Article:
DAMIFINO, TIMES A WASTIN. There was another plane they flew but that name faded over the years. This crew was very fortunate and they all survived all 35 bombing missions without serious injury. Dad told of an instance where a flak (anti-aircraft shell) burst hit close and a piece of shrapnel came through the plane and took the oxygen mask off the face of the crewman sitting next to him. Miraculously he was not injured when the mask was scythed off. On another mission a 1000 lb. bomb was stuck in the bomb rack. The plane flew with the bomb bay doors open for a while but at 20000 feet at over 200mph the cold (-50)/wind was unbearable. They dearmed the bomb and closed the bay doors. Eventually the bomb came loose, crashing through the bay doors and fell into a field in France. Dad watched the bomb fall and hit a farmers field, leaving a huge crater even though the dis-armed bomb didn't go off. Dad said he often thought of that farmer plowing around that big crater as he plowed his own fields after the war. Dad witnessed attacks late in the war of the German ME262 Jet Fighters. He said they were lucky that those planes weren't around in large numbers as they were so fast that the gunners only saw a blurr when they came through the bomber formation. One of his saddest memories is witnessing the aircraft next to him take a direct hit in the bomb bay from a flak round. His best Air Corps friends were aboard. He saw the plane just come apart and a couple parachutes open which were consumed by the flames of the burning high octane fuel. That must have been a nerve shattering sight. That was on October 12th, 1944. The plane was named "OFF LIMITS AGAIN". The mission target was Osnabrook Germany. Pilot Bridgeman was quite a pilot. When all targets were clouded over they were to return to the English Channel and ditch their bomb loads. Pilot Paul Bridgeman would not waste the bombs and on more than one occasion hauled them back to the Attlebridge airfield and landed with them so they could be re used.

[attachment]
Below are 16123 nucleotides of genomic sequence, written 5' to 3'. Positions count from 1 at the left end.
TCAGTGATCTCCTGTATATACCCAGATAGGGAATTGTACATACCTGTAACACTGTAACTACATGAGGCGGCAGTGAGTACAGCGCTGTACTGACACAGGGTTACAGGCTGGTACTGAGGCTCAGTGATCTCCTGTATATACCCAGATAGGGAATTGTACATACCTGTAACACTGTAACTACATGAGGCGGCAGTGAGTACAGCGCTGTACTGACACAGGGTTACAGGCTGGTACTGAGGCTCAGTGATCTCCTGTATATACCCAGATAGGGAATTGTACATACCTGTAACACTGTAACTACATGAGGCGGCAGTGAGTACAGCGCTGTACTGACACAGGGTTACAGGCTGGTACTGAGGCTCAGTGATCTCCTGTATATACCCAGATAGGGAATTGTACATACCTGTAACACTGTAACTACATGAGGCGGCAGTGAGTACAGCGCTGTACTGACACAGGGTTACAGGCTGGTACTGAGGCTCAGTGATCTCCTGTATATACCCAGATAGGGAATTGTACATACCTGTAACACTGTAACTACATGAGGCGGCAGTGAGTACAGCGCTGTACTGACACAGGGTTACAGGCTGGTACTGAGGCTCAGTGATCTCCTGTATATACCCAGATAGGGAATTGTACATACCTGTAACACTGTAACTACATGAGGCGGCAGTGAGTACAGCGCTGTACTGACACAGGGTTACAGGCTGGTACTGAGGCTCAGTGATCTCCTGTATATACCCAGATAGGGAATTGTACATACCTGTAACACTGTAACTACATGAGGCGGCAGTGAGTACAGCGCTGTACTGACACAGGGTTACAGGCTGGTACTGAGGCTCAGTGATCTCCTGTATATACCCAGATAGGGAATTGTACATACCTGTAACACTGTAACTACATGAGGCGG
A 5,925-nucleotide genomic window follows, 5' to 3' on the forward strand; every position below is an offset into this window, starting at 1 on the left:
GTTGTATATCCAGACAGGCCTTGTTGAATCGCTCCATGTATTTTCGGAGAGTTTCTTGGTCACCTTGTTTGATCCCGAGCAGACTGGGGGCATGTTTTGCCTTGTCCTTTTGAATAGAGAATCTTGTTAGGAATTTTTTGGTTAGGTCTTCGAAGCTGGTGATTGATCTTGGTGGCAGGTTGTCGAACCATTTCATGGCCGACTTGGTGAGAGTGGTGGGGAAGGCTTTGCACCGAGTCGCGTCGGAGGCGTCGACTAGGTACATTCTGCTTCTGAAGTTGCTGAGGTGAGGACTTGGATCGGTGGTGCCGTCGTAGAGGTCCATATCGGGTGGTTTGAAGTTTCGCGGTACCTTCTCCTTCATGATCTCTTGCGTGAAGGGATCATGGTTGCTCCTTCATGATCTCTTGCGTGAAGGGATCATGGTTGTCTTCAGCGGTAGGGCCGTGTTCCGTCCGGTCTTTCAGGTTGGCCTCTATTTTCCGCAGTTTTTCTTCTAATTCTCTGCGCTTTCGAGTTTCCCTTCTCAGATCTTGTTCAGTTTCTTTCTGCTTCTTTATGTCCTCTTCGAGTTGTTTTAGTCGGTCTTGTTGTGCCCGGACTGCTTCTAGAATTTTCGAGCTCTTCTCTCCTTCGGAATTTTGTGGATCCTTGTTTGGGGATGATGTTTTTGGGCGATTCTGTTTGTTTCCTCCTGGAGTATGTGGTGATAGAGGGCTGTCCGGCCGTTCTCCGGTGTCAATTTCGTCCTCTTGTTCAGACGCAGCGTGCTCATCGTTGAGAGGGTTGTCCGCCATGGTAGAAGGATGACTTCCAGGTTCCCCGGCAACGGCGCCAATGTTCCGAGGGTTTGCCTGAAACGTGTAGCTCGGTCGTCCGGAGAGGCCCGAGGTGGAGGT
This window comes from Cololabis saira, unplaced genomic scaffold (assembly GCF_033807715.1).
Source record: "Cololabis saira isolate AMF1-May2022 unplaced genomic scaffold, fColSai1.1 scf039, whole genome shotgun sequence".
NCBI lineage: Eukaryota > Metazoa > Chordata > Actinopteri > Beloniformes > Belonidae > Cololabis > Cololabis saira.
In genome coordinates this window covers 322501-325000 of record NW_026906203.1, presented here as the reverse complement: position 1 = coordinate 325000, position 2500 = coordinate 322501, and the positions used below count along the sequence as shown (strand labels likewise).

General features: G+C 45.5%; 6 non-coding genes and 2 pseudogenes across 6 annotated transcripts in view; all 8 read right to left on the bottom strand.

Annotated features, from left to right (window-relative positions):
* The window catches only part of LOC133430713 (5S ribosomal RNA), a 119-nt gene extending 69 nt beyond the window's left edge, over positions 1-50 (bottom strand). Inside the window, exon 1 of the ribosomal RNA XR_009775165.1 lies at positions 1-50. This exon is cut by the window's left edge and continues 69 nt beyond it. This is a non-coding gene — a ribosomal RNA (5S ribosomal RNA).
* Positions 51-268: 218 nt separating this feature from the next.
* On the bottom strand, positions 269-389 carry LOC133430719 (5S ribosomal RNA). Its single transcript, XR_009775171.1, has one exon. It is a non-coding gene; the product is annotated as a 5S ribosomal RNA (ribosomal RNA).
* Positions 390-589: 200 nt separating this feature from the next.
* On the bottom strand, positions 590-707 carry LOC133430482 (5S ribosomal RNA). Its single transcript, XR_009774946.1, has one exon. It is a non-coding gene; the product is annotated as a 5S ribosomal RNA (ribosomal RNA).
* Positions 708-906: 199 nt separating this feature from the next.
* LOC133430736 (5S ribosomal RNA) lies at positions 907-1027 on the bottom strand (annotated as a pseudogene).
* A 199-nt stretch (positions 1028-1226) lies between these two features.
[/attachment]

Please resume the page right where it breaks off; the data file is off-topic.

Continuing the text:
snuck him on board on a training mission. Upon returning to their airfield they encountered heavy fog and had to use the new navigation instruments for the first time under real conditions. Dad and the crew were petrified to land under these conditions. Of course they reverted to there training and took the plane in, luckily without a hitch. Dad never told his brother how close they were to crashing. Claude just rode along thinking this was just business as usual. Little did he know that they had cheated death. At one point the crew hauled gasoline into France for Patton's army. These flights were un nerving due to the fumes in the aircraft. They filled every type of container available with gas; cans ,aircraft drop tanks, anything that would hold fuel. Of course their landing weights were heavy. They witnessed many planes crash on take off and just be obliterated. These WW2 veterans are all hero's in my book. There were thousands of other heros which never came home and never got to grow up....... the cost of freedom that so many take for granted.